Google Gives iOS Users 1st Crack at Gboard App
Google on Thursday introduced Gboard, an app that combines search with a new soft keyboard for mobile devices running iOS.
Gboard, which supports glide typing, allows users to perform searches from the keyboard without leaving the application they're in. Once the information is found, they can paste it into their application without leaving the keyboard.
Information from searches appear as cards on the screen. With a single tap, the information on the card can be pasted into an app such as iMessage.
Searches, which are conducted by pressing the "G" button at the top of the keyboard, can be for more than Google search results. Users can search for emojis and gifs, too.
Gboard initially will be available only in English -- although support for other languages is in the pipeline.
Google typically introduces cool apps on its Android platform before iOS, but that's not the case with Gboard -- it's available only for iOS devices.
"They may be saving Gboard as part of an Android upgrade," suggested Jim McGregor, principal analyst at Tirias Research.
Google also might be trying to gain insights into iPhone users that it otherwise can't get.
"Google's business model is very dependent on advertising and profile quality," noted Patrick Moorhead, principal analyst at Moor Insights and Strategy.
"On iOS, Google has the least access to this, but Google's hope is that will improve with this new keyboard," he told TechNewsWorld.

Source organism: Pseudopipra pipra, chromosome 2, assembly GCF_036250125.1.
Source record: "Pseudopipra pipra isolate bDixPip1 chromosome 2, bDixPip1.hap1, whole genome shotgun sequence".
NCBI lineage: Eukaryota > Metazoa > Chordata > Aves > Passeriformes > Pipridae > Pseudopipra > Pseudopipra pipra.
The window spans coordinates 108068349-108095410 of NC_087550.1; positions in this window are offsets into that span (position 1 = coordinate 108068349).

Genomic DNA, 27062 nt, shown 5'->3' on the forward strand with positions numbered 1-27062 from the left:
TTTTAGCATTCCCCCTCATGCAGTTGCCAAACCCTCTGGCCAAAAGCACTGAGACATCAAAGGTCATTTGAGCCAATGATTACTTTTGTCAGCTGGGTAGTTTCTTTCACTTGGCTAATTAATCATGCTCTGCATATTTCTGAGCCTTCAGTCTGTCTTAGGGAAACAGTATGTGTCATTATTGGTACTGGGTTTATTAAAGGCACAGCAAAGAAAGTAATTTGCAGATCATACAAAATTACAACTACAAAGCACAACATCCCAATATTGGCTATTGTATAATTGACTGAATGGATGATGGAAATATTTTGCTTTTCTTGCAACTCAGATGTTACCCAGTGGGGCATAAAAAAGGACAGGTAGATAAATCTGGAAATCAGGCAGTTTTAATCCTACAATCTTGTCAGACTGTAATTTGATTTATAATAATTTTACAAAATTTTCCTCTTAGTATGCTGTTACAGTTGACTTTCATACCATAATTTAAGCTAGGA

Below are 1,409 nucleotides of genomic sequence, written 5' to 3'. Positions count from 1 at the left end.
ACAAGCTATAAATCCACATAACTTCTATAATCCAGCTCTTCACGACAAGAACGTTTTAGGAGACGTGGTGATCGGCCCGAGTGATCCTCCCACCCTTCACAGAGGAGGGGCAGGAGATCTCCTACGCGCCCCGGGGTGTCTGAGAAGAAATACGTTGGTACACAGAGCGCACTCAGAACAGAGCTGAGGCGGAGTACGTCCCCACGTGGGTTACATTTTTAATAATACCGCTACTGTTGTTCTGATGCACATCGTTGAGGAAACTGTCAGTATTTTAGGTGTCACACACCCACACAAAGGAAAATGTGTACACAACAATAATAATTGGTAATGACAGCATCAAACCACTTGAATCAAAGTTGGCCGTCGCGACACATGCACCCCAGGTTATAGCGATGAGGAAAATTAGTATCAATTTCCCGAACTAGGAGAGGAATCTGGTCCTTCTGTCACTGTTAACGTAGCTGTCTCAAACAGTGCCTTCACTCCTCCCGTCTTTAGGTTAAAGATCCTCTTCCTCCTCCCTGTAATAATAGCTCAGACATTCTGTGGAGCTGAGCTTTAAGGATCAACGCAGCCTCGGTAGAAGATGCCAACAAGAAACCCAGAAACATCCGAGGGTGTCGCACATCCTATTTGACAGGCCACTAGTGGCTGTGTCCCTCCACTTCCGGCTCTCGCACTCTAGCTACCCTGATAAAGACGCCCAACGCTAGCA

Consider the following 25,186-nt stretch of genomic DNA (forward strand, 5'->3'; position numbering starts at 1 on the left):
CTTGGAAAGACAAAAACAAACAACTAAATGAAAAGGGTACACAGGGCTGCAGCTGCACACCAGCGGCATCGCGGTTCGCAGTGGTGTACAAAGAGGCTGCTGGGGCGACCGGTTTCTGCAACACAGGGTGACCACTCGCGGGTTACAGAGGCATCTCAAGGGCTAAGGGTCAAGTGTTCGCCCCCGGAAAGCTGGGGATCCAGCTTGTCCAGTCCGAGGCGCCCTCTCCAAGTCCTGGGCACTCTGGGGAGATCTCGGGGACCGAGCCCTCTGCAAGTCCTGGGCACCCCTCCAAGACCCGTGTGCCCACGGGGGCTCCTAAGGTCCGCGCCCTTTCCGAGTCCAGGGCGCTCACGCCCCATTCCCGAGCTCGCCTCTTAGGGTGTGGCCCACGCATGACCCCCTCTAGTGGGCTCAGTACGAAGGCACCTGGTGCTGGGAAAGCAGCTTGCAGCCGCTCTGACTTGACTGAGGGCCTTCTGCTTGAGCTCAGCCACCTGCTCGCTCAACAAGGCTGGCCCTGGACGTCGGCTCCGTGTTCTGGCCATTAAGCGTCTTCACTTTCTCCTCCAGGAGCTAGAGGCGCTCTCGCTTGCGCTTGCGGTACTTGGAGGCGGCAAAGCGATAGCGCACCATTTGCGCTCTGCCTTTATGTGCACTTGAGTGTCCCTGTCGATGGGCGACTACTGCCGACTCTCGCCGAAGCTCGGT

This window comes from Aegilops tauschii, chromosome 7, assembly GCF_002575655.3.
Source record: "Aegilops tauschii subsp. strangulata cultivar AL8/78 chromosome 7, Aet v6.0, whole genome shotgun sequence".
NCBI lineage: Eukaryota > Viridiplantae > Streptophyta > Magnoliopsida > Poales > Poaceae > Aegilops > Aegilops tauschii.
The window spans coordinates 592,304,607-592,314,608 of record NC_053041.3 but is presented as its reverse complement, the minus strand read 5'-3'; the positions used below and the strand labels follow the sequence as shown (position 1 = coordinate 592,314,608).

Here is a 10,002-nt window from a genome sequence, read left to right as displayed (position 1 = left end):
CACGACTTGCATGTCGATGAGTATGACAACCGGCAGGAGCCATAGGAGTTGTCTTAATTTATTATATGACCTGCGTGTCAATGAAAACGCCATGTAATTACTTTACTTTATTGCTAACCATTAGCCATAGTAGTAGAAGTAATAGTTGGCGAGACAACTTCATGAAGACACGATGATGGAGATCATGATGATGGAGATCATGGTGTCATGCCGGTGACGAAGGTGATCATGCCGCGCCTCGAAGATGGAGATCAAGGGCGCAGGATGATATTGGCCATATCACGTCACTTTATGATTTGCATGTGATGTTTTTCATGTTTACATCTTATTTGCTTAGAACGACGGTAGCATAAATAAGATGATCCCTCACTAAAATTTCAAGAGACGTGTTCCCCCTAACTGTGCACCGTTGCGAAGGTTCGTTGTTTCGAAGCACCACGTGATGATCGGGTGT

Another possibility is that Google is making a play for increased relevance to iPhone users.
"Though Gboard has some interesting mechanical features, the real power under the hood is Google's integrated search functions, which Apple is actively competing against," said Charles King, principal analyst at Pund-IT.
"Introducing Gboard first for iOS is an obvious ploy by Google to demonstrate its continuing relevance for Apple customers," he told TechNewsWorld, "but its unique qualities also act as a competitive feint by providing valuable features to iPhone users that they can't get natively.
A Google spokesperson was not immediately available to comment for this story.
Third-party soft keyboard apps began to proliferate with the introduction of iOS 8.
"Personal preference plays a big role in the choice of a keyboard," Tirias' McGregor told TechNewsWorld.
However, all keyboards have some things in common.
"Solutions like Google's Gboard and glide typing are designed to simplify and speed up common tasks. That can be a real boon when you're under time pressure or are trying to create a complex message on a keyboard of limited size," noted Pund-IT's King.
However, "every one of these solutions works somewhat differently," he added, "and it requires a certain amount of practice or training to become proficient."
Keyboards Here to Stay
Third-party keyboards can provide more functionality than native keyboards, like search, sharing and swiping -- the ability to enter text by dragginig a finger from key to key on the keyboard, Moor Insights' Moorhead acknowledged.
"Many times, though, these keyboards interrupt the natural flow of how an OS was designed to work with a keyboard," he pointed out.
Because soft keyboards and small screens are a taxing combination for typists, research continues on a keyboard replacement. The most obvious candidate is speech, but that has it limitations.
"Speech doesn't scale well," remarked Rob Enderle, principal analyst at the Enderle Group.
"It works fine if you're sitting in an office by yourself -- but imagine a bunch of people in cubicles all trying to use speech at once," he told TechNewsWorld.
"There are a myriad of different UI options that researchers and developers are looking at for the future. I think the industry should look at it as a state of 'and' not 'or,' suggested Moorhead.
"Keyboards will continue to be important," he said, "but will be augmented with voice and visual techniques."